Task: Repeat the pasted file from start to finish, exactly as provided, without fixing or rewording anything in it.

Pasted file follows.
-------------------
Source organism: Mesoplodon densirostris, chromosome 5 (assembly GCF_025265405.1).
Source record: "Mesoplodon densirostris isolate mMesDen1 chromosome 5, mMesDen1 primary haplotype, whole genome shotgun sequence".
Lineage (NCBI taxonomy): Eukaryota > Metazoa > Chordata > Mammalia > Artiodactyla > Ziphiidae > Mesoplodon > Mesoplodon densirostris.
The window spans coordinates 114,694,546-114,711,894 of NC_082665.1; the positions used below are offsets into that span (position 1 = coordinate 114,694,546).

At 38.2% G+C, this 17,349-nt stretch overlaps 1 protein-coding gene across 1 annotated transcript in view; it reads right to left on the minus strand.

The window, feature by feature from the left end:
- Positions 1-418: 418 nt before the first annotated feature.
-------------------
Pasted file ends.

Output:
Source organism: Mesoplodon densirostris, chromosome 5 (assembly GCF_025265405.1).
Source record: "Mesoplodon densirostris isolate mMesDen1 chromosome 5, mMesDen1 primary haplotype, whole genome shotgun sequence".
Lineage (NCBI taxonomy): Eukaryota > Metazoa > Chordata > Mammalia > Artiodactyla > Ziphiidae > Mesoplodon > Mesoplodon densirostris.
The window spans coordinates 114,694,546-114,711,894 of NC_082665.1; the positions used below are offsets into that span (position 1 = coordinate 114,694,546).

At 38.2% G+C, this 17,349-nt stretch overlaps 1 protein-coding gene across 1 annotated transcript in view; it reads right to left on the minus strand.

The window, feature by feature from the left end:
- Positions 1-418: 418 nt before the first annotated feature.